Jewish World Review Nov. 15, 2000 / 17 Mar-Cheshvan 5761
With nation split, leaders must reach
across party divide
THE AMERICAN PEOPLE and the national government are split down the
middle politically. The question is, will their leaders take this as a
command for bipartisan statesmanship, or continued political warfare?
The stakes are high: The presidency is still up for grabs in the Florida
recount and the House and Senate margins of control are so close that
Congress' ability to get anything done remains in doubt.
On the other hand, the policy differences between the parties are not
profound. They concern the size of tax cuts and the manner of Social
Security and Medicare funding, not slavery or the future of democracy.
So, the next president - whether it's Vice President Al Gore or Texas Gov.
George W. Bush (R) - ought to make it his first order of business to
reassure the other side that he is willing to reach out to the other side and
end the partisan savagery that has poisoned the atmosphere in
Washington for the past decade.
The first test will be the presidential recount. Neither Bush nor Gore could
be expected to give up the presidency without a check on the accuracy of
a 1,800-vote margin out of 5.8 million votes cast in Florida.
On the other hand, the two candidates and their aides should avoid the
kind of rancorous conflict that has characterized various recent contested
The 1996 contest between former Rep. Bob Dornan (R) and Rep. Loretta
Sanchez (D) in California's 46th district wasn't resolved until February
1998. A challenge to Sen. Mary Landrieu's (D-La.) 1996 election wasn't
over until October 1997. Ill will still exists over the Democratic House's
overturning of the result of the 1984 election in Indiana's 8th district.
If such a fierce combatant as Richard Nixon could forgo a challenge to
possibly fraudulent voting in Illinois that cost him the 1960 election, Bush
or Gore - whichever loses the recount - ought to be willing to stop short of
an extended challenge in Florida.
But already Democrats want to protest misprinted and hard-to-handle
ballots in Palm Beach and the Rev. Jesse Jackson began raising civil
rights complaints about police checks in Tampa. Republicans doubtless
can come up with countervailing grounds for challenge.
The danger is that a politically divided country could become a truly
polarized one if leaders of both parties let their partisanship overcome their
sense of responsibility.
This would be a tragedy after what was, essentially, a well-fought
campaign that did credit to both Gore and Bush. It was a campaign fought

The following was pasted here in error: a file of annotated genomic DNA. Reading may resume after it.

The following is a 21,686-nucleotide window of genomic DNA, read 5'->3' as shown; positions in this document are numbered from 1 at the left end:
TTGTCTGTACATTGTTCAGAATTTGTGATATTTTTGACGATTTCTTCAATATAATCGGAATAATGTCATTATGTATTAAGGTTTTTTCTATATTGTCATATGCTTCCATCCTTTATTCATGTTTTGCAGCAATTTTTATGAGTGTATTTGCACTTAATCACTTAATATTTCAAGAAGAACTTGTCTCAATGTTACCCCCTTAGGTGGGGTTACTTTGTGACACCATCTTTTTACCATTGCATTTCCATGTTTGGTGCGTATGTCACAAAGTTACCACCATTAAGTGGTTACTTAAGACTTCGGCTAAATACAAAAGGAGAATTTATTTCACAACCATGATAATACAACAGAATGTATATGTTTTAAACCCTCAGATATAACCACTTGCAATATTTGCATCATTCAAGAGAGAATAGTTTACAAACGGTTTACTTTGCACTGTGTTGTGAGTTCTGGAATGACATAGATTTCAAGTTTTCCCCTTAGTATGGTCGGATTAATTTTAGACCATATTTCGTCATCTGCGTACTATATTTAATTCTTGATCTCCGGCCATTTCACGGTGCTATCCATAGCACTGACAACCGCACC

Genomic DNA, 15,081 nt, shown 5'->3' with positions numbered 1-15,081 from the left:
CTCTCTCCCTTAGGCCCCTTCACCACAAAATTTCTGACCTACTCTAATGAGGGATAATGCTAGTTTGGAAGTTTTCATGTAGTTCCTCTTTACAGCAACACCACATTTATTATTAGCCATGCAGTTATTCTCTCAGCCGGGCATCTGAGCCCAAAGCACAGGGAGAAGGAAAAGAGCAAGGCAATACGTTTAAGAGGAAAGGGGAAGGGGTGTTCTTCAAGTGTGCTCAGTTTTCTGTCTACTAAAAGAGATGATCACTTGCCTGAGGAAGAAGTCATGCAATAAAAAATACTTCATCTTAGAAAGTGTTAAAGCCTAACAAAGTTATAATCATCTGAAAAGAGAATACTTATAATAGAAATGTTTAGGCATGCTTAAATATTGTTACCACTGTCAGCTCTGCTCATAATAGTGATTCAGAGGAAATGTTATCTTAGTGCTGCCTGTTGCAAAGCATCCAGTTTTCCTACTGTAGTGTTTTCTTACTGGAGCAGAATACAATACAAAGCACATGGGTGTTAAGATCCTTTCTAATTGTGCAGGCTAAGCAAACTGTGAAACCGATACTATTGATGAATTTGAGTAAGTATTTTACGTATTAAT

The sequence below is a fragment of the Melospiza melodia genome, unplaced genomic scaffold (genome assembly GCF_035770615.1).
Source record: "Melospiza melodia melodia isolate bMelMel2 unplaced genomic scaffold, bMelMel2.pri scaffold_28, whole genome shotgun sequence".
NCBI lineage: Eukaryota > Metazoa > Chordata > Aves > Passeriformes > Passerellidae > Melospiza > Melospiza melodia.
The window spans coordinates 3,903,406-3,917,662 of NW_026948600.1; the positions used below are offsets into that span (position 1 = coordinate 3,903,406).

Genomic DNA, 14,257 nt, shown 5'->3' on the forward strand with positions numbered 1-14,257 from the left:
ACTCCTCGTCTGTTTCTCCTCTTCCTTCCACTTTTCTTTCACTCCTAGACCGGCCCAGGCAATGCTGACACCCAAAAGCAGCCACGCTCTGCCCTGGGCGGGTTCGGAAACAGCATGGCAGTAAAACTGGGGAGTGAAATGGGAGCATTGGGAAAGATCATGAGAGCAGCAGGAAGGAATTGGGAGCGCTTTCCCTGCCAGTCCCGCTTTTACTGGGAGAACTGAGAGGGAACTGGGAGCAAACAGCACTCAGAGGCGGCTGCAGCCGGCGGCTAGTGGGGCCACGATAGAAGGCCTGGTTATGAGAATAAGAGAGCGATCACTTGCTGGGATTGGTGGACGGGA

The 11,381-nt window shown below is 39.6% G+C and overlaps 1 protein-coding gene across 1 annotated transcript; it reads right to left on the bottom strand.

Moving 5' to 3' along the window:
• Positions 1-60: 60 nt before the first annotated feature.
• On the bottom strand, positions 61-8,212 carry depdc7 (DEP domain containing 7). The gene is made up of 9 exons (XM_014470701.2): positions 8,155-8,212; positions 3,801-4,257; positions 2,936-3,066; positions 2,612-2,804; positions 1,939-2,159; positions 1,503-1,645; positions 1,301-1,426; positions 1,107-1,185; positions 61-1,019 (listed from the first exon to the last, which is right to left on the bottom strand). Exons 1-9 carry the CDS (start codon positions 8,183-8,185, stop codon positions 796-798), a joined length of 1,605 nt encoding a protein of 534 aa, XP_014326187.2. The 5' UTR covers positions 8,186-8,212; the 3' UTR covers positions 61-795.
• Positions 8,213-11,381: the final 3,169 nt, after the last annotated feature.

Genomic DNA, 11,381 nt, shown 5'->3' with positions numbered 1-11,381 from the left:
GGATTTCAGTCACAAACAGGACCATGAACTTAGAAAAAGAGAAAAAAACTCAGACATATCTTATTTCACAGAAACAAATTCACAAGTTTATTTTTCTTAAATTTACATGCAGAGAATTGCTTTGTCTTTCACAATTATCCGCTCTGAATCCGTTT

largely on issues and questions of qualification. There was character
criticism but not character assassination.
Critics of Gore might say that, with a strong economy, he should have
coasted to victory. Indeed, exit polls showed that by 65 to 31 percent,
voters said that the country was headed in the right direction.
By 56 to 41 percent, they said they believe the country needs to "stay on
course" rather than have "a fresh start."
On the other hand, Gore had the legacy of President Clinton's ethical
lapses hanging around his neck. Sixty-eight percent of voters said Clinton
would be remembered in history for his scandals and by 62 to 33 percent,
these voters supported Bush.
Gore trailed Bush in national polls for most of 1999 and seemed slightly
behind even a week out from the election - leading pundits like me to
mistakenly predict a solid Bush victory.
But Gore closed the margin, partly by organizing African-American turnout
that surpassed Clinton's performances in 1992 and 1996.
Clinton received 84 and 83 percent of the black vote, respectively, in those
years. Gore scored 90 percent and outstripped Clinton's showing in all the
major battleground states.
On the other side, critics of Bush can say that if he'd spent less time
trying to upset Gore in California and had devoted more time to Florida, he
might not be in danger of losing the election.
Also, some critics say, had he named Pennsylvania Gov. Tom Ridge (R)
as his running mate, he might have won that state's 23 electoral votes and
cinched the election.
On the other hand, he took on an incumbent party in a time of peace and
prosperity and may have scored an Electoral College victory even if he
narrowly lost the popular vote.
Exit polls show that the public is divided on the two candidates' issues.
They agree with Gore on prescription drugs and school vouchers and Bush
on Social Security reform and across-the-board tax cuts.
The lesson of the exit polls, and the election, is that there is room for
agreements on major issues if elected leaders will try to achieve
JWR contributor Morton Kondracke is executive editor of Roll Call, the newspaper of Capitol Hill. Send your comments to him by clicking here.
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